Dr. Robert Swierenga is heading the project of the Dutch Amercan Historical Commission (of which he, Dr. James Kennedy, and I are members) to translate and publish Amster-damse Emigranten onbekende brieven uit de prairie van Iowa 1846-1873, edited and published by Dr. J. Stellingwerff in 1975, and spearheading fundraising efforts for this project. Dr. Walter Lagerwey, retired professor of Dutch at Calvin College, is doing the translation. Dr. Swierenga is also playing a key role in the rejuvenation of the Association for the Advancement of Dutch American Studies, of which he is currently president. He edited For Food and Faith: Dutch Immigration to Western Michigan, 1846-1960, a lecture series at the Holland Museum; the Institute funded half the publishing costs. The Van Raalte Institute is a vital part of the growing network of organizations promoting Dutch-American studies.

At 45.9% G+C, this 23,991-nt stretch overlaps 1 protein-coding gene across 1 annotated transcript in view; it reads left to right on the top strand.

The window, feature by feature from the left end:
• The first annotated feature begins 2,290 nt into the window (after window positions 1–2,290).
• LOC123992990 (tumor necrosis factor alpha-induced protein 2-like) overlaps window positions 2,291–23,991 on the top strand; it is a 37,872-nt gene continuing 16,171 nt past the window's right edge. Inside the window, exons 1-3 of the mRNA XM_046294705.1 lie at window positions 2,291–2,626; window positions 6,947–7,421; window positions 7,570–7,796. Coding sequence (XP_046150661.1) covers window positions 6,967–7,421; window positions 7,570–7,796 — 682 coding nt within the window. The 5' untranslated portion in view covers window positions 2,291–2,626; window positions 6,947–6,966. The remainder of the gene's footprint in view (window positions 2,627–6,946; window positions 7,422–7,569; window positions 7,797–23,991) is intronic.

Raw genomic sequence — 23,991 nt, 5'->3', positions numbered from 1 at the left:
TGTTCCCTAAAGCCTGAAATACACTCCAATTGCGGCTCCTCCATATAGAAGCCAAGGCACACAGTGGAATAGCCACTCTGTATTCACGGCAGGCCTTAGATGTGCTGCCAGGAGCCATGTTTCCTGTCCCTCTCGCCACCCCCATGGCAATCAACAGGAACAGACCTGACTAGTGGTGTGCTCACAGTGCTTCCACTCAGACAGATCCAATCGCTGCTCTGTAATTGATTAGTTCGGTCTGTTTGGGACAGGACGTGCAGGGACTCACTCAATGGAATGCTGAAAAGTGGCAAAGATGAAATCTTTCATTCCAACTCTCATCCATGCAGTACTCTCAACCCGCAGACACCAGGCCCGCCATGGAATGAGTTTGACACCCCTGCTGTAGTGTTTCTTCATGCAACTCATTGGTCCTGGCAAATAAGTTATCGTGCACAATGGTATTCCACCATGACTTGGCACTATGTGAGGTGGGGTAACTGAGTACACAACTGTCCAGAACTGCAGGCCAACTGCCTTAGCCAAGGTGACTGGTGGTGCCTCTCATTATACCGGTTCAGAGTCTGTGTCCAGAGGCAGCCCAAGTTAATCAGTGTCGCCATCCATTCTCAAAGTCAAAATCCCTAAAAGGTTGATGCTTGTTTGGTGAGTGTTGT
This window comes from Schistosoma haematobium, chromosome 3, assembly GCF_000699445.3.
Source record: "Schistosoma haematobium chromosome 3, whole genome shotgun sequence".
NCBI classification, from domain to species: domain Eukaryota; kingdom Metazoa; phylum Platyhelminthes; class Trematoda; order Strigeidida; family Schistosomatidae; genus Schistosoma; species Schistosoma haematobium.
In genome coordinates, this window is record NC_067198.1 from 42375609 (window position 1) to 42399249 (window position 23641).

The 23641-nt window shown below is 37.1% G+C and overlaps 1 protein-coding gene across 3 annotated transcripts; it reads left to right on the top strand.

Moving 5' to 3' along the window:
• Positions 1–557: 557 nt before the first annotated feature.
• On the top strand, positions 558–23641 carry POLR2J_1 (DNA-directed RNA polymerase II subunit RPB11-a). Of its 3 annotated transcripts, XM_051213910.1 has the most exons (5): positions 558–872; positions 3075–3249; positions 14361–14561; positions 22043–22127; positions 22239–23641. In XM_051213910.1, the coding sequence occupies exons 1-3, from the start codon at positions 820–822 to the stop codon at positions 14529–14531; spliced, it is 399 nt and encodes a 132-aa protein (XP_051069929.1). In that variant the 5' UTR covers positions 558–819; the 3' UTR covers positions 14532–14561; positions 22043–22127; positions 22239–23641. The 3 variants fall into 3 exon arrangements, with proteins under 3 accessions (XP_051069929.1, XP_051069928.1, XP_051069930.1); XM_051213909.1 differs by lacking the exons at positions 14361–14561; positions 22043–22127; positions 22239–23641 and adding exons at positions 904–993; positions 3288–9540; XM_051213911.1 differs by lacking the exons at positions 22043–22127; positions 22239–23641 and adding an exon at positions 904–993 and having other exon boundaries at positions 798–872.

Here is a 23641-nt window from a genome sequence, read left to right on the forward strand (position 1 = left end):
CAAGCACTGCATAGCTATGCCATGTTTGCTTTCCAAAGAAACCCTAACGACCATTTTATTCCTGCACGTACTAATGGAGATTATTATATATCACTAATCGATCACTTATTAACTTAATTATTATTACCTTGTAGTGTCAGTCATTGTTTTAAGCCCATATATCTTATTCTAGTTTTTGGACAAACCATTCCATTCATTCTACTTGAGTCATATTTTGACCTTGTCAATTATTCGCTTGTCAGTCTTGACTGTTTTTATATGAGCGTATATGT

One of the highlights of the past academic year at Hope College was the inauguration of Dr. James Bultman as its eleventh president. Members of the Institute were deeply impressed by the presidential inauguration lecture given by Dr. Richard Mouw, President of Fuller Theological Seminary. He told his listeners that in preparation for his lecture he had reread the minutes of the Holland Classis from the years immediately after the founding of Holland, and found, in 1851, the "first mention of the need for a center of strong academic scholarship in this community." He spoke movingly of the importance for all colleges of maintaining a community of memory, and, for Christian colleges, of remembering their origins which spring ex corde ecclesiae -- out of the heart of the church.